Michael Margarella, et al., respondents, v. Michael Ullian, appellant.

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Supreme Court, Appellate Division, Second Department, New York.

Michael Margarella, et al., respondents, v. Michael Ullian, appellant.

2016–03548

    Decided: August 29, 2018

RUTH C. BALKIN, J.P. LEONARD B. AUSTIN SYLVIA O. HINDS–RADIX FRANCESCA E. CONNOLLY, JJ. The Scher Law Firm, LLP, Carle Place, N.Y. (Austin Graff of counsel), for appellant.

DECISION & ORDER

In an action to recover on a promissory note and personal guaranty, commenced by motion for summary judgment in lieu of complaint pursuant to CPLR 3213, the defendant appeals from (1) an order of the Supreme Court, Richmond County (Kim Dollard, J.), dated February 5, 2016, and (2) a judgment of the same court entered April 4, 2016.  The order granted the plaintiffs' motion and denied the defendant's cross motion pursuant to CPLR 3211(a)(8) to dismiss the complaint on the ground of lack of personal jurisdiction.  The judgment, upon the order, is in favor of the plaintiffs and against the defendant in the total sum of $3,395,814.51.

ORDERED that the appeal from the order is dismissed;  and it is further,

ORDERED that the judgment is affirmed;  and it is further,

ORDERED that one bill of costs is awarded to the plaintiffs.

The appeal from the intermediate order must be dismissed because the right of direct appeal therefrom terminated with the entry of the judgment in the action (see Matter of Aho, 39 N.Y.2d 241, 248).  The issues raised on the appeal from the order are brought up for review and have been considered on the appeal from the judgment (see CPLR 5501[a][1] ).

In October 2009, the plaintiffs entered into a “Building Loan Agreement” with Ponquogue Manor Construction, LLC (hereinafter Manor), to loan $1.5 million toward Manor's project to develop a condominium complex on its property located in Hampton Bays. Simultaneously, the defendant, individually and on behalf of Manor as its managing member, executed a promissory note and a personal guaranty of Manor's obligations under the note.  Manor allegedly defaulted on the note, and the plaintiffs commenced this action to recover on the note and guaranty by motion for summary judgment in lieu of complaint pursuant to CPLR 3213.  The defendant cross-moved pursuant to CPLR 3211(a)(8) to dismiss for lack of personal jurisdiction.  The Supreme Court granted the plaintiffs' motion and denied the defendant's cross motion.  The defendant appeals.

The plaintiffs established their prima facie entitlement to judgment as a matter of law through their submission of the promissory note, which contained an unequivocal and unconditional obligation to pay, the guaranty, and evidence that the defendant failed to make payment in accordance with the terms of those instruments (see Assevero v. Rihan, 144 AD3d 1061, 1062;  DCFS USA, LLC v. Metro Constr.  Equities, 122 AD3d 565, 566;  Griffon V, LLC v. 11 E. 36th, LLC, 90 AD3d 705, 706).  In opposition, the defendants failed to raise a triable issue of fact as to a bona fide defense to nonpayment (see Castle Restoration & Constr., Inc. v Castle Restoration, LLC, 122 AD3d 789, 790;  Rachmany v. Regev, 115 AD3d 840, 841).  Contrary to the defendant's contention, the promissory note was not “inextricably intertwined” with certain other allegedly related agreements the parties entered into, such that any breach of the allegedly related agreements by the plaintiffs may create a defense to payment on the promissory note or relieve the defendant of his obligation under the guaranty (see Preciosa USA, Inc. v Weiss & Biheller, MDSE, Corp., 127 AD3d 1156, 1156;  Castle Restoration & Constr., Inc. v Castle Restoration, LLC, 122 AD3d at 790;  New York Community Bank, 88 AD3d 667, 668).  The terms of the promissory note provided that the maker's obligations were “absolute and unconditional” and that the promissory note was “valid and enforceable irrespective of any other agreement or circumstances.”  Accordingly, we agree with the Supreme Court's determination to grant the plaintiffs' motion for summary judgment in lieu of complaint pursuant to CPLR 3213.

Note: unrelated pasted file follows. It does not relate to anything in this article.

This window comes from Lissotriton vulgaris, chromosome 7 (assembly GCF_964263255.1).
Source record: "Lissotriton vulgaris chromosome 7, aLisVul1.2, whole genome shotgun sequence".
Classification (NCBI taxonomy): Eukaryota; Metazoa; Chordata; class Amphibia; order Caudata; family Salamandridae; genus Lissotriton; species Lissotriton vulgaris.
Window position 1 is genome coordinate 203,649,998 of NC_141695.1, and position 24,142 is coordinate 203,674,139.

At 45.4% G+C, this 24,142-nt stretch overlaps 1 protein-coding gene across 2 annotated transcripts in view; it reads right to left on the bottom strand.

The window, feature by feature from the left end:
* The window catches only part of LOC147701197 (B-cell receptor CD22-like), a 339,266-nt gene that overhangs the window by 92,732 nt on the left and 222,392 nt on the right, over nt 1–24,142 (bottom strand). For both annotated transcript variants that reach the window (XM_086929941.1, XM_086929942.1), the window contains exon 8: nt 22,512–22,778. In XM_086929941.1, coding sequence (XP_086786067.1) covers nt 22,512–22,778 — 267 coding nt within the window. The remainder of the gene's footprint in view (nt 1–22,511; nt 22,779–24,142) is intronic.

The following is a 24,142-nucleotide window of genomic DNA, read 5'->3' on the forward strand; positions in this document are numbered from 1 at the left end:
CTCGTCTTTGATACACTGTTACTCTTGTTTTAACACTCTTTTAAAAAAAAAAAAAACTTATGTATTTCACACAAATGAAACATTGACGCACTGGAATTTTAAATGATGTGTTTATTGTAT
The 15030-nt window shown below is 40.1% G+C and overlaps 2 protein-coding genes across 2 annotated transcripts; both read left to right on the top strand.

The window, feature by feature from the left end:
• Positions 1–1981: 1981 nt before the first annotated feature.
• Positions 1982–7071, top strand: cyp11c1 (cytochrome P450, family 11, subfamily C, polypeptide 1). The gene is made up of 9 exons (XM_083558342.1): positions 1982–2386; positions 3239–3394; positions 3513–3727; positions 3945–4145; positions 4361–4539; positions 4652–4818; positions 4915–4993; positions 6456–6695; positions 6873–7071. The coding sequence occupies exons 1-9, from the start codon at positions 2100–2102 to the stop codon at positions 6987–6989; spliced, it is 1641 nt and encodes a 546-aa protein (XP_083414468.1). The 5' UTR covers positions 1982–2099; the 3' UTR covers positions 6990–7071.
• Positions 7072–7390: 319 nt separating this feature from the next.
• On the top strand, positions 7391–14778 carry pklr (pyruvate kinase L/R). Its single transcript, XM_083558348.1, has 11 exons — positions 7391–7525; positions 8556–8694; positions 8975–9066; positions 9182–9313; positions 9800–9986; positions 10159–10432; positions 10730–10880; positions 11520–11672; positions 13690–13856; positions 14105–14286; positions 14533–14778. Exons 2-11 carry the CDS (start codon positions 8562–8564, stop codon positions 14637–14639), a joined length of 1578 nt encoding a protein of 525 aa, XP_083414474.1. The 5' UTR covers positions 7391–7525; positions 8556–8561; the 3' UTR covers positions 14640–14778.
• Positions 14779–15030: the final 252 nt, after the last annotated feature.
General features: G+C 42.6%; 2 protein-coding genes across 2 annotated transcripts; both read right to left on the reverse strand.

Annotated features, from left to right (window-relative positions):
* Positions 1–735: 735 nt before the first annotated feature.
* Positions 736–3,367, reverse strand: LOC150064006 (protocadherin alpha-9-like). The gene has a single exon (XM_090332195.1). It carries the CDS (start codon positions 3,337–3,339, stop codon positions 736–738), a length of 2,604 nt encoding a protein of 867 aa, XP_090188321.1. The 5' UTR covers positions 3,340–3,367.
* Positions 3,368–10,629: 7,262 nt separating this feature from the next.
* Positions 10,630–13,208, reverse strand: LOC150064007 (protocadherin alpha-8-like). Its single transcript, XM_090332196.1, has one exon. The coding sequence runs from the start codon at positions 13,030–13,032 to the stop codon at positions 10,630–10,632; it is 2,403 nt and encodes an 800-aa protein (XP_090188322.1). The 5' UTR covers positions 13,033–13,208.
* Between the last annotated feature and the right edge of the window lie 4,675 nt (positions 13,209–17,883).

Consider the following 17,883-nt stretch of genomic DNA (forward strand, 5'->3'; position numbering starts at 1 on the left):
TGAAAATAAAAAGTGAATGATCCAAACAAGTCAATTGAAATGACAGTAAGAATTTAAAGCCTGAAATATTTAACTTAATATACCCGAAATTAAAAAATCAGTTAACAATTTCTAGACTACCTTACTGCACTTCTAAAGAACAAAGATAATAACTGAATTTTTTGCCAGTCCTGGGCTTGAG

The record supports the Supreme Court's denial of the defendant's cross motion pursuant to CPLR 3211(a)(8) to dismiss the complaint on the ground of lack of personal jurisdiction.  The process server's affidavits constituted prima facie evidence of proper service (see Citimortgage, Inc. v. Baser, 137 AD3d 735, 736;  American Home Mtge. Servicing, Inc. v Gbede, 127 AD3d 1004, 1005;  Indymac Fed. Bank, FSB v. Hyman, 74 AD3d 751, 751).  The defendant's submissions in support of the cross motion were insufficient to defeat the presumption of proper service (see Kondaur Capital Corp. v. McAuliffe, 156 AD3d 778, 779;  US Bank N.A. v. Cherubin, 141 AD3d 514, 516;  Wells Fargo Bank, N.A. v. Kohn, 137 AD3d 897, 897;  Indymac Fed. Bank, FSB v. Hyman, 74 AD3d at 751).

BALKIN, J.P., AUSTIN, HINDS–RADIX and CONNOLLY, JJ., concur.

ENTER:

Aprilanne Agostino

Clerk of the Court

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